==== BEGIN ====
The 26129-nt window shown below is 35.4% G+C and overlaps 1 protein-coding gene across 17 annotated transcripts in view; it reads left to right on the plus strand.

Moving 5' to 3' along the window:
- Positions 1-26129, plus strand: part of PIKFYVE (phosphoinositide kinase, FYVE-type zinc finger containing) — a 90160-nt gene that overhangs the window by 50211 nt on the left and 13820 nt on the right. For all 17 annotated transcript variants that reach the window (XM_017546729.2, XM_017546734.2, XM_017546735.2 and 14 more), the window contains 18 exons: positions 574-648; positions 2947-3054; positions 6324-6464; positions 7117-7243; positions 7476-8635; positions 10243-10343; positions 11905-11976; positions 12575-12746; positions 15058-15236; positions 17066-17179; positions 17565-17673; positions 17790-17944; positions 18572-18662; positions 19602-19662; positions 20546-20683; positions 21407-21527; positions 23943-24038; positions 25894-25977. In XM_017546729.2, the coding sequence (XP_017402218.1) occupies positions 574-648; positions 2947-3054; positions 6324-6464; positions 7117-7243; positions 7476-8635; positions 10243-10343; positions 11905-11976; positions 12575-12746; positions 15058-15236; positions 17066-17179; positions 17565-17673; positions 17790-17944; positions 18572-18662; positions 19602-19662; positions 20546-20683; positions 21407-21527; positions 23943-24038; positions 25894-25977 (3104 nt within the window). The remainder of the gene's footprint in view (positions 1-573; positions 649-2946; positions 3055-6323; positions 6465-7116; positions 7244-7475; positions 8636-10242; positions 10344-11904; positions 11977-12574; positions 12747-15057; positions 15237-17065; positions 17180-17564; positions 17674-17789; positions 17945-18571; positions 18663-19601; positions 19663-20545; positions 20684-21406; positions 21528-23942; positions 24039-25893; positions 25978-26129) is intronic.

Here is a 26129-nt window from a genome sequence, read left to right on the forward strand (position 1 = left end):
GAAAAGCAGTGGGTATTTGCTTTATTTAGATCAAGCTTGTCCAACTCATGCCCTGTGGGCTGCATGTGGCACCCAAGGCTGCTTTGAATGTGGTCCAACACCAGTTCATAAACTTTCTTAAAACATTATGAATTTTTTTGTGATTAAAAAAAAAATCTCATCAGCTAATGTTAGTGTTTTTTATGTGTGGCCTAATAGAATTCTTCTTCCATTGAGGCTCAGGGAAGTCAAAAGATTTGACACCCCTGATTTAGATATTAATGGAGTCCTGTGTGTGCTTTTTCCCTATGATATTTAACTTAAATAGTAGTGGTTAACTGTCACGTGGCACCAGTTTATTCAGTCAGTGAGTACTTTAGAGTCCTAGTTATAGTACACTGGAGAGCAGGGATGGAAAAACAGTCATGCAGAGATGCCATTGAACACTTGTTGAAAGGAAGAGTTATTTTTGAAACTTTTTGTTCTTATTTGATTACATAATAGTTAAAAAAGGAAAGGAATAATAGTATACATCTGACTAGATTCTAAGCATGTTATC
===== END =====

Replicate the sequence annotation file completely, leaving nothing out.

The 26129-nt window shown below is 35.4% G+C and overlaps 1 protein-coding gene across 17 annotated transcripts in view; it reads left to right on the plus strand.

Moving 5' to 3' along the window:
- Positions 1-26129, plus strand: part of PIKFYVE (phosphoinositide kinase, FYVE-type zinc finger containing) — a 90160-nt gene that overhangs the window by 50211 nt on the left and 13820 nt on the right. For all 17 annotated transcript variants that reach the window (XM_017546729.2, XM_017546734.2, XM_017546735.2 and 14 more), the window contains 18 exons: positions 574-648; positions 2947-3054; positions 6324-6464; positions 7117-7243; positions 7476-8635; positions 10243-10343; positions 11905-11976; positions 12575-12746; positions 15058-15236; positions 17066-17179; positions 17565-17673; positions 17790-17944; positions 18572-18662; positions 19602-19662; positions 20546-20683; positions 21407-21527; positions 23943-24038; positions 25894-25977. In XM_017546729.2, the coding sequence (XP_017402218.1) occupies positions 574-648; positions 2947-3054; positions 6324-6464; positions 7117-7243; positions 7476-8635; positions 10243-10343; positions 11905-11976; positions 12575-12746; positions 15058-15236; positions 17066-17179; positions 17565-17673; positions 17790-17944; positions 18572-18662; positions 19602-19662; positions 20546-20683; positions 21407-21527; positions 23943-24038; positions 25894-25977 (3104 nt within the window). The remainder of the gene's footprint in view (positions 1-573; positions 649-2946; positions 3055-6323; positions 6465-7116; positions 7244-7475; positions 8636-10242; positions 10344-11904; positions 11977-12574; positions 12747-15057; positions 15237-17065; positions 17180-17564; positions 17674-17789; positions 17945-18571; positions 18663-19601; positions 19663-20545; positions 20684-21406; positions 21528-23942; positions 24039-25893; positions 25978-26129) is intronic.

Here is a 26129-nt window from a genome sequence, read left to right on the forward strand (position 1 = left end):
GAAAAGCAGTGGGTATTTGCTTTATTTAGATCAAGCTTGTCCAACTCATGCCCTGTGGGCTGCATGTGGCACCCAAGGCTGCTTTGAATGTGGTCCAACACCAGTTCATAAACTTTCTTAAAACATTATGAATTTTTTTGTGATTAAAAAAAAAATCTCATCAGCTAATGTTAGTGTTTTTTATGTGTGGCCTAATAGAATTCTTCTTCCATTGAGGCTCAGGGAAGTCAAAAGATTTGACACCCCTGATTTAGATATTAATGGAGTCCTGTGTGTGCTTTTTCCCTATGATATTTAACTTAAATAGTAGTGGTTAACTGTCACGTGGCACCAGTTTATTCAGTCAGTGAGTACTTTAGAGTCCTAGTTATAGTACACTGGAGAGCAGGGATGGAAAAACAGTCATGCAGAGATGCCATTGAACACTTGTTGAAAGGAAGAGTTATTTTTGAAACTTTTTGTTCTTATTTGATTACATAATAGTTAAAAAAGGAAAGGAATAATAGTATACATCTGACTAGATTCTAAGCATGTTATC